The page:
We’re doing so because we believe they should have control, that they have the right to control and protect their children, and that no company or government should take this away.
The irony is that this runs completely counter to the treaty that most responsible countries signed at the UN Convention on the Rights of the Child. Every European country committed to making sure that children have the right to privacy — including a right to privacy from their parents. Psychotically individualistic and anti-government, the United States decided not to sign onto this empowering treaty because it was horrifying to U.S. sensibilities that the government would be able to give children rights in opposition to parents. But European countries understood that kids deserved rights. So why is the EU now suggesting that kids can’t consent to using the internet?
This legislation is shaped by a romanticization of parent-child relationships and an assumption of parental knowledge that is laughable.
But what really bothers me are the consequences to the least-empowered youth. While the EU at least made a carve-out for kids who are accessing counseling services, there’s no consideration of how many LGBTQ kids are accessing sites that might put them in danger if their parents knew. There’s no consideration for kids who are regularly abused and using technology and peer relations to get support. There’s no consideration for kids who are trying to get health information, privately. And so on. The UN Rights of the Child puts vulnerable youth front and center in protections. But somehow they’ve been forgotten by EU policymakers.
Child advocates are responding critically. I’m also hearing from countless scholars who are befuddled by and unsure of why this is happening. And it doesn’t seem as though the EU process even engaged the public or experts on these issues before moving forward. So my hope is that some magical outcry will stymie this proposal sooner rather than later. But I’m often clueless when it comes to how lawmakers work.
What baffles me the most is the logic of this proposal given the likely outcomes. We know from the dynamics around COPPA that, if given the chance, kids will lie about their age. And parents will help them. But even if we start getting parental permission, this means we’ll be collecting lots more information about youth, going against the efforts to minimize information. Still, most intriguing is what I expect this will do to the corporate ecosystem.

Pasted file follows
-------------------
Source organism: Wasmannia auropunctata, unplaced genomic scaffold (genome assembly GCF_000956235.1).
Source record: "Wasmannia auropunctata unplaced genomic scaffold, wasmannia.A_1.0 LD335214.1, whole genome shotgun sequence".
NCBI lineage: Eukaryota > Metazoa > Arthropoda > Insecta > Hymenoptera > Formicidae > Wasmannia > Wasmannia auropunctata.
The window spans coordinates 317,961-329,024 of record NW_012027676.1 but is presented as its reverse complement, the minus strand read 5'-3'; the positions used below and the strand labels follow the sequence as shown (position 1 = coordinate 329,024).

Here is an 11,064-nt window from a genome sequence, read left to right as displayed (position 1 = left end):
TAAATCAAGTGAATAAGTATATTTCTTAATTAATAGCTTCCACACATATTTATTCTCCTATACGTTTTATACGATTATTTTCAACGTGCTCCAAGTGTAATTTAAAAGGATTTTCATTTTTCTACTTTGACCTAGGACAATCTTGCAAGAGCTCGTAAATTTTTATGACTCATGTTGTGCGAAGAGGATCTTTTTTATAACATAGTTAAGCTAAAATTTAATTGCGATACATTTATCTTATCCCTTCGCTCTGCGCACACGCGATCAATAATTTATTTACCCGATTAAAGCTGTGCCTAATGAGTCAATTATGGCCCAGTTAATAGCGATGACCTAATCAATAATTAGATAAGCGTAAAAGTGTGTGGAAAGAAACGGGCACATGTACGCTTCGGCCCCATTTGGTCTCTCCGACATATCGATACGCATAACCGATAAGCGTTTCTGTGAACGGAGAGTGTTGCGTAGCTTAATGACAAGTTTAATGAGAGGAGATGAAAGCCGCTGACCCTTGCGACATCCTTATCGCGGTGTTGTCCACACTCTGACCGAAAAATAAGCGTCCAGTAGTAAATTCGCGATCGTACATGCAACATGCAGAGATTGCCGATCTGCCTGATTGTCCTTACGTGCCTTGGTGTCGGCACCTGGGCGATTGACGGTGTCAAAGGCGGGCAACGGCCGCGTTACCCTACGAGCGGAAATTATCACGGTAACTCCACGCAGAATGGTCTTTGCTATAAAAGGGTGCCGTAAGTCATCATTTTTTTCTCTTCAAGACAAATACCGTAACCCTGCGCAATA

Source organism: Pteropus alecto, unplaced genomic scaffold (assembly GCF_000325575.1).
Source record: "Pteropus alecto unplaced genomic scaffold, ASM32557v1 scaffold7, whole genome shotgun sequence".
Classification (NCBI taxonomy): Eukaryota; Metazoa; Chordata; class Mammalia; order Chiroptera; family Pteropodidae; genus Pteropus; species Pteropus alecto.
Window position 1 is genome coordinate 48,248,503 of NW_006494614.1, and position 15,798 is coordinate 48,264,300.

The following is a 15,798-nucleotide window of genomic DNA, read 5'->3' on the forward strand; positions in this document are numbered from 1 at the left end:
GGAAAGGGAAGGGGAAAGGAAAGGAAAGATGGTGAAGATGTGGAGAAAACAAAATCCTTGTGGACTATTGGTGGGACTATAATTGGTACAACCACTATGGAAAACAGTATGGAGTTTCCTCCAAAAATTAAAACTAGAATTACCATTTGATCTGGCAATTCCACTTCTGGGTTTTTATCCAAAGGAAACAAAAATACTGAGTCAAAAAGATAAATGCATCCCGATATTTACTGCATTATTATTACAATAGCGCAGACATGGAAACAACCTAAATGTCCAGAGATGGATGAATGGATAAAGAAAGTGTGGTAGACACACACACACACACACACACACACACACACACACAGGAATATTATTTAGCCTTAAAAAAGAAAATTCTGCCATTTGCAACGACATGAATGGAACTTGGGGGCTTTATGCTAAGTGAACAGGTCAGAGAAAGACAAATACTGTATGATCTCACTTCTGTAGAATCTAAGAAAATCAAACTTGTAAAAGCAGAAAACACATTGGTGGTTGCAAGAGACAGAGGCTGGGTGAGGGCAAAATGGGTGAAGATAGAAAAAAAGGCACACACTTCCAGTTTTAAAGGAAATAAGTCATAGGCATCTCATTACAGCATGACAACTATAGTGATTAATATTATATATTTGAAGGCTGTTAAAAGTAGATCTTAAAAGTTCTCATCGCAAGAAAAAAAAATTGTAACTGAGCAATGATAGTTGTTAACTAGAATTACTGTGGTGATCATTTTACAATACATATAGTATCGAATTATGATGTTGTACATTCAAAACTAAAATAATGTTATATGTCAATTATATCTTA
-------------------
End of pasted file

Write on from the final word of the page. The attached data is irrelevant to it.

Big multinationals like Facebook and Twitter, which operate in the EU, will be required to follow this law. All companies based in the EU will be required to comply with this law. But what about small non-EU companies that do not store data in the EU or work with EU vendors and advertisers? It’s unclear if they’ll have to comply because they aren’t within the EU’s reach. Will this mean that EU youth will jump from non-EU service to non-EU service to gain access? Will this actually end up benefiting non-EU startups who are trying to challenge the big multinationals? But doesn’t this completely undermine the EU’s efforts to build EU companies and services?
I don’t know, but that’s my gut feeling when reading the new law.
While I’m not a lawyer, one thing I’ve learned in studying young people and technology is that when there’s a will, there’s a way. And good luck trying to stop a 15-year-old from sharing photos with her best friend when her popularity is on the line.
I don’t know what will come from this law, but it seems completely misguided. It won’t protect kids’ data. It won’t empower parents. It won’t enhance privacy. It won’t make people more knowledgeable about data abuses. It will irritate but not fundamentally harm U.S. companies. It will help vendors that offer age verification become rich. It will hinder EU companies’ ability to compete. But above all else, it will make teenagers’ lives more difficult, make vulnerable youth more vulnerable, and invite kids to be more deceptive. Is that really what we want?
(This was originally posted on Bright on Medium.)